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By Vicky Boyd

The San Joaquin County Agriculture Commissioner’s office trapped two Oriental fruit flies near Tracy in mid-October, setting in motion concentrated surveying and localized treatment programs. The California Department of Food and Agriculture won’t impose a more restrictive quarantine unless six or more flies are found.

But the discovery nonetheless raises concern among growers of the more than 230 crops the invasive pest can attack and damage. “It’s kind of frustrating that something like this comes up,” said Jake Samuel, who grows walnuts and cherries with his dad and brothers near Linden. “The last thing we need is another fruit fly.”

By Craig W. Anderson

San Joaquin County’s warm days and cooler nights provide near-ideal conditions for pumpkins, such as these white ones being harvested near Manteca. The county is No. 1 in pumpkin production statewide.
Photo by Vicky Boyd

 

Some harvests are still going on in San Joaquin County but an advance preview of what to expect is again fulfilling a tradition of informing SJFB members about what’s happening in a still-harvesting agricultural year.

“It’ll be interesting to see what 2019 eventually looks like,” said SJFB Executive Director Bruce Blodgett. “Some commodities took a hit and some did well. It’s difficult to find commodity growers who’ve had an exceptional year.”

Cherry farmers were enthusiastic as their harvest approached early in 2019. “Cherries were big, then they were hammered by adverse weather conditions and this set the course for agriculture in general having a challenging year,” Blodgett said.

By Vicky Boyd

The water year began Oct. 1 with reservoirs serving San Joaquin County well above average storage for this time of year, giving water managers a bit of a cushion should the 2019-20 water year be unusually dry. But recent dry weather also has brought at least a few concerns from growers.

“It’s very dry – we could actually use a little rain because it helps us open up the hulls on the walnuts,” said Ken Vogel, a Linden-area walnut grower and San Joaquin Farm Bureau first vice president.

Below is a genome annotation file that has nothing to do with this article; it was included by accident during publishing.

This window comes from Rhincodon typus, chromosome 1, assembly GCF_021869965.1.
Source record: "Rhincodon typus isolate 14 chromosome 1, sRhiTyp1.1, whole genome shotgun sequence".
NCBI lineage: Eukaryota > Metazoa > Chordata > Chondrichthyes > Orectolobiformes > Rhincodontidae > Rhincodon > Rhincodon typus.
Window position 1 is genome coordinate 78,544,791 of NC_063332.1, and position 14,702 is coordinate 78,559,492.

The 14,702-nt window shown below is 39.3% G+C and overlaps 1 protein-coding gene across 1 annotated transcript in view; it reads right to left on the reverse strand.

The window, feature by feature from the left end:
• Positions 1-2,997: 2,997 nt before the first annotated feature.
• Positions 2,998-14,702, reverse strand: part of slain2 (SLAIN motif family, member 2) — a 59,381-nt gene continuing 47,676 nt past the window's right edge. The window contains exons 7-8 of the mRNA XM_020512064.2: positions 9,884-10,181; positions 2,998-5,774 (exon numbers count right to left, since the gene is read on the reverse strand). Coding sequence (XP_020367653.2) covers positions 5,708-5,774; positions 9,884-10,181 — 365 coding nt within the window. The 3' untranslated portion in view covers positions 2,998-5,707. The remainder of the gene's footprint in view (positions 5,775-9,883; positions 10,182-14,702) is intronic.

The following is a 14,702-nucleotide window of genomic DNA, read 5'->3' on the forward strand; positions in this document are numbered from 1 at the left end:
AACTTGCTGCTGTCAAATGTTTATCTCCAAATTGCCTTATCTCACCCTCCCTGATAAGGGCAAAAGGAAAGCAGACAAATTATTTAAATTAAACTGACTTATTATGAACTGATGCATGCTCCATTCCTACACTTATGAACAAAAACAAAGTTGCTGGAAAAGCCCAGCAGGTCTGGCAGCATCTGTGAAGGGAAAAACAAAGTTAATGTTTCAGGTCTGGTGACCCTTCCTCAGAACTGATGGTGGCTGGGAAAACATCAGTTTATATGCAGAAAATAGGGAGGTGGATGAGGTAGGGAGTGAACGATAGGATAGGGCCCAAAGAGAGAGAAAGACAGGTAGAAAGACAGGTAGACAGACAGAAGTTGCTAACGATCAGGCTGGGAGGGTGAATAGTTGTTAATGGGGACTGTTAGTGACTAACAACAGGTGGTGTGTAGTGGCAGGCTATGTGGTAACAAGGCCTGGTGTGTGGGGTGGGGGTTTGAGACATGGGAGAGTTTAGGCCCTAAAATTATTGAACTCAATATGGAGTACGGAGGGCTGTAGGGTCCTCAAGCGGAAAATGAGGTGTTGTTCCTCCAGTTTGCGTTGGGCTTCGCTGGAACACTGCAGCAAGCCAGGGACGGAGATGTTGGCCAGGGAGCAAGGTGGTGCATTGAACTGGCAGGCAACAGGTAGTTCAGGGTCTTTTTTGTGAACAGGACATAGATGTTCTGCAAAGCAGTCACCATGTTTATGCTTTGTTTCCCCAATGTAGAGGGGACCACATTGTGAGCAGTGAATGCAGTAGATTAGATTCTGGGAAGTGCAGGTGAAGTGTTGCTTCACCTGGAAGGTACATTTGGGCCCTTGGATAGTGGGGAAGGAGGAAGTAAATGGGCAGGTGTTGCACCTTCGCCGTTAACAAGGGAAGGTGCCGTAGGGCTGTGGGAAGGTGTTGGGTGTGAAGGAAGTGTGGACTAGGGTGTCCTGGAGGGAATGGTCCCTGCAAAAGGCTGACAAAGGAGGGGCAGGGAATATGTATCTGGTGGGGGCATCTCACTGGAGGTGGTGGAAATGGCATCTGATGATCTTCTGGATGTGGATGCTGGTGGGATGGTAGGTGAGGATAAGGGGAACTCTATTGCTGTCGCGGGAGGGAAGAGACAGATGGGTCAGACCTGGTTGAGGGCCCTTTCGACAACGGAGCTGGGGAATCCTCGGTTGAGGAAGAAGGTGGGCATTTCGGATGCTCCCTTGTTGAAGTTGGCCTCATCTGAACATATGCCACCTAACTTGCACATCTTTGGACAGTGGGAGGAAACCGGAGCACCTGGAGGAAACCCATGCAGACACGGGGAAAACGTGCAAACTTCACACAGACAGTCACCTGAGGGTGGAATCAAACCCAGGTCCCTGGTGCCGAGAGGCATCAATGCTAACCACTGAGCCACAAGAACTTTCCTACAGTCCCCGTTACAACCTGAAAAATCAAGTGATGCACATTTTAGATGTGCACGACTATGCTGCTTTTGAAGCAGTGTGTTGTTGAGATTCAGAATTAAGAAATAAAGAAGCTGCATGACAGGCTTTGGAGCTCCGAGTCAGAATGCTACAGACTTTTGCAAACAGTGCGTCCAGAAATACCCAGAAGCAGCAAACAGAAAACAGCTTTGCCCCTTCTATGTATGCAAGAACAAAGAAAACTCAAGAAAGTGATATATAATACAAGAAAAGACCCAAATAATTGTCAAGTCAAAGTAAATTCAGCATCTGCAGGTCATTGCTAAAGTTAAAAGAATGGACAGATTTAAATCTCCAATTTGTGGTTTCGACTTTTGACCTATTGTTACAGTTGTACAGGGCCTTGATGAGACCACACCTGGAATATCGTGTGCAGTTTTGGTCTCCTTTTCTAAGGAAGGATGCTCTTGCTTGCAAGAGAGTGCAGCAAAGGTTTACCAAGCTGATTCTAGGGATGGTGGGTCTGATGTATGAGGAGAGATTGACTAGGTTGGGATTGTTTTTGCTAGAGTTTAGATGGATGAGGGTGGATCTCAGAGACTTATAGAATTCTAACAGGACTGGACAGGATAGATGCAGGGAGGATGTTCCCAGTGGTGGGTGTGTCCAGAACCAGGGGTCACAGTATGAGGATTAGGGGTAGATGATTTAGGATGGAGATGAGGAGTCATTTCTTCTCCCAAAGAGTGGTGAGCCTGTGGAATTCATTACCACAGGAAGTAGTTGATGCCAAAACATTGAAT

By Vicky Boyd

Nearly all uses of the insecticide chlorpyrifos will be banned by the end of 2020 under a recent agreement between the California Department of Pesticide Regulation and the product manufacturer, Corteva Agriscience.

Although its use had been significantly curtailed in recent years, the product was still valuable to integrated pest management, agricultural leaders said. With the loss of chlorpyrifos, growers will have fewer pest control options.

The San Joaquin-Stanislaus CattleWomen selected Elisabeth Watkins as the 2019 Cowbelle of the Year during their September meeting. She was given an engraved cowbell and a sterling silver pendant to celebrate her hard work. The award singles out an outstanding member who dedicates a significant amount of time and effort to promote the beef industry.

Miss Watkins is a seven-year junior member of the San Joaquin-Stanislaus CattleWomen and is just 18 years old. Although she has never served as an officer, she has been on almost all of the committees.

By Craig W. Anderson 

Gov. Gavin Newsome has said he will veto SB 1 the “California Environmental Public Health and Workers Defense Act of 2019” because it would mandate California continue to enforce the baselines of overreaching federal regulations for environmental, public health and climate sectors, all of which are bad, cumbersome and expensive.

The bill was passed by both houses of  the California legislature and sent to Gov. Newsom for his signature, but he’s said he won’t put pen to paper to make the bill law because, he said, “SB 1 limits the state’s ability to rely upon the best available science to protect our environment.”